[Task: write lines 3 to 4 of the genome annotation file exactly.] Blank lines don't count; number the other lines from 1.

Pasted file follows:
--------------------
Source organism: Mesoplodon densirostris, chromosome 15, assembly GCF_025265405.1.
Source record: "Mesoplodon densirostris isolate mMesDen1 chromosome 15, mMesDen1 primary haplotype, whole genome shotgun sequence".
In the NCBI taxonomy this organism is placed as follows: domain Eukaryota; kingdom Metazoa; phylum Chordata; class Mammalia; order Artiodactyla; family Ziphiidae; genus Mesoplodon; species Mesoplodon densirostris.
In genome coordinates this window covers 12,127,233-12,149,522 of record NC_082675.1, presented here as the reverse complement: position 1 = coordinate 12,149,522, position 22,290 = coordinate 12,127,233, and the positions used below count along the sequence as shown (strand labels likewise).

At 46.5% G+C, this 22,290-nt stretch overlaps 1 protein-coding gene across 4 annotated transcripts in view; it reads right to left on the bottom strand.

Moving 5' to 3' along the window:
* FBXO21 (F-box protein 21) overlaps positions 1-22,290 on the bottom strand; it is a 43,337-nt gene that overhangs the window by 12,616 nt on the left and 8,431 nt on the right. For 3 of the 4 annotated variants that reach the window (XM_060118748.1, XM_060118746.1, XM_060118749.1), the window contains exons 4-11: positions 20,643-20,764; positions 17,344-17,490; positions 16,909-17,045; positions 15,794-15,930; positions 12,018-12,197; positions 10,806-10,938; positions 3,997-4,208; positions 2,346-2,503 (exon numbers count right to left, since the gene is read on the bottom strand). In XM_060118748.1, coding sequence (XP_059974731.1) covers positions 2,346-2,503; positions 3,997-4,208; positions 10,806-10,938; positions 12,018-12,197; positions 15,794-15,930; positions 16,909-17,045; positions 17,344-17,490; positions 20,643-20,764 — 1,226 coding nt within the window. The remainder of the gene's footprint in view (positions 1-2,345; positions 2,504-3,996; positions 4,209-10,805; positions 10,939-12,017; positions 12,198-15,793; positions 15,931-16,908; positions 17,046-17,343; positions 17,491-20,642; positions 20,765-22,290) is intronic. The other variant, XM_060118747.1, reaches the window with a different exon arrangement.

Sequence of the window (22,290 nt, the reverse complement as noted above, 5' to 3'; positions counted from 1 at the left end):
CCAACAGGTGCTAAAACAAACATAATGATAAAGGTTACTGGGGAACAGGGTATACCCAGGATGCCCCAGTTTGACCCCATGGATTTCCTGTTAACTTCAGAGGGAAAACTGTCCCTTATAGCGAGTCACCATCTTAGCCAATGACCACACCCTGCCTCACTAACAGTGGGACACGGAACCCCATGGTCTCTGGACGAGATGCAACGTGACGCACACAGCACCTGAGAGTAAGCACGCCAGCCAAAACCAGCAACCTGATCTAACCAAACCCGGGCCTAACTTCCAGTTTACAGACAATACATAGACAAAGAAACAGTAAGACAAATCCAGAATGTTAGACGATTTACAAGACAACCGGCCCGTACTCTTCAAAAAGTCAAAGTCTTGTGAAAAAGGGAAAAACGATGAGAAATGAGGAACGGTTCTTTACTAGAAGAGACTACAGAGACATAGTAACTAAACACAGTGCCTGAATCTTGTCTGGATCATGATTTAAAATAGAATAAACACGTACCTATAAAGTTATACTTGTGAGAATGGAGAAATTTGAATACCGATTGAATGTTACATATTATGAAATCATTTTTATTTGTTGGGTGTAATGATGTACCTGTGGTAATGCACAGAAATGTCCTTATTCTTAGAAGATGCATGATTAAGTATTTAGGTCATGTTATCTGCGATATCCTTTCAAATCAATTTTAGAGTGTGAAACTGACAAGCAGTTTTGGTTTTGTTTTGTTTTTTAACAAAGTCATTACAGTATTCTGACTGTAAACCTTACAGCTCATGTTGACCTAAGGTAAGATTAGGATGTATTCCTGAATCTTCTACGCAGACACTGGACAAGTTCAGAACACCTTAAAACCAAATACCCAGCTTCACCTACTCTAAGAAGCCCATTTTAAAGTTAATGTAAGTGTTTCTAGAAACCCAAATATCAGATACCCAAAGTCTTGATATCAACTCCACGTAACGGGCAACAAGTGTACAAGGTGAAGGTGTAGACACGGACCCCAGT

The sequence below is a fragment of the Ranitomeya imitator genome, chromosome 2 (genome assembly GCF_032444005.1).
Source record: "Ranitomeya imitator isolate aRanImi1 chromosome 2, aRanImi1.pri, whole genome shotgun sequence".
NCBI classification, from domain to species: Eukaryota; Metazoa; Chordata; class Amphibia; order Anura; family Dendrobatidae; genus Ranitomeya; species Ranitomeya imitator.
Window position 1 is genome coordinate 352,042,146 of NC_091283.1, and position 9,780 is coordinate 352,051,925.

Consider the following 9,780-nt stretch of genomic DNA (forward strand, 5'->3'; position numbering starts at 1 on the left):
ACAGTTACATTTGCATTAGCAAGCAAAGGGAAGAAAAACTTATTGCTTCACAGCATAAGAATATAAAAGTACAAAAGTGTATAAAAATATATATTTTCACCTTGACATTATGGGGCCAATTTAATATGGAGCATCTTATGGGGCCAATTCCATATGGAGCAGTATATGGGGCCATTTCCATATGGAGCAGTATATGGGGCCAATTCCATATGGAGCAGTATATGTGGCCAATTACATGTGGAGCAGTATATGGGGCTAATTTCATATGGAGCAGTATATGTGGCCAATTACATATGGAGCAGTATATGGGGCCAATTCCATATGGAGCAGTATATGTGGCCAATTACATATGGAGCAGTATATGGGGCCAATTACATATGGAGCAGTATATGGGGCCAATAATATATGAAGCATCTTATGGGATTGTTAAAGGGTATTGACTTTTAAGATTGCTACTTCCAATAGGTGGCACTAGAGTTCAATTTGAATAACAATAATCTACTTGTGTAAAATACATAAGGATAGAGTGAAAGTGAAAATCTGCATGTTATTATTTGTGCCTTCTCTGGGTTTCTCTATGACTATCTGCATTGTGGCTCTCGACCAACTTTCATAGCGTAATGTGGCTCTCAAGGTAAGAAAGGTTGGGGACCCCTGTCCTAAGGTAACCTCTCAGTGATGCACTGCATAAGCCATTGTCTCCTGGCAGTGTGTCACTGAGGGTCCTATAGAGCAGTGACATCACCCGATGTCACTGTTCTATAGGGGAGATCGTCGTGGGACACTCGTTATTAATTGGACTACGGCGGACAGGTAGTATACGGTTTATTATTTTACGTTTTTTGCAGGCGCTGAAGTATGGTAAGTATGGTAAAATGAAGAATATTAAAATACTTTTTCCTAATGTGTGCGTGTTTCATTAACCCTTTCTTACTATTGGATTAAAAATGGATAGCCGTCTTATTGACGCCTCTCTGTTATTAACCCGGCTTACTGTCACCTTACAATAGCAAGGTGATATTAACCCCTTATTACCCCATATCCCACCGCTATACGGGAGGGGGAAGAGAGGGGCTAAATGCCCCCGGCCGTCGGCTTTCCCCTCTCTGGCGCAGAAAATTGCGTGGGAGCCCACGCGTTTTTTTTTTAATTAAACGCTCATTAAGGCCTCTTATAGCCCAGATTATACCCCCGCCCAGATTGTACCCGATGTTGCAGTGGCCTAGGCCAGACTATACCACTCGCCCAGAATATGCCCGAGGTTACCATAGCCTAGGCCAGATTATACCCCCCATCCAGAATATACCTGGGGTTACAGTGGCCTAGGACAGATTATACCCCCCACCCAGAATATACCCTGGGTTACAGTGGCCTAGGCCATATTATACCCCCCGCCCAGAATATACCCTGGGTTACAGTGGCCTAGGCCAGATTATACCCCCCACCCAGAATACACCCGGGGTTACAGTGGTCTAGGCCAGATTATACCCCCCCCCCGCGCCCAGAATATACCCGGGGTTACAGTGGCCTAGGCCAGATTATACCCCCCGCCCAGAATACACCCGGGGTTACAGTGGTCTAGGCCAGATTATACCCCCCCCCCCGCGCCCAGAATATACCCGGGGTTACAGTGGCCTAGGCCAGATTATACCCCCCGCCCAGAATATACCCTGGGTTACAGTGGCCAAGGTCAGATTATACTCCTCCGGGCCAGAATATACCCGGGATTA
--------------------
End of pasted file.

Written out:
In the NCBI taxonomy this organism is placed as follows: domain Eukaryota; kingdom Metazoa; phylum Chordata; class Mammalia; order Artiodactyla; family Ziphiidae; genus Mesoplodon; species Mesoplodon densirostris.
In genome coordinates this window covers 12,127,233-12,149,522 of record NC_082675.1, presented here as the reverse complement: position 1 = coordinate 12,149,522, position 22,290 = coordinate 12,127,233, and the positions used below count along the sequence as shown (strand labels likewise).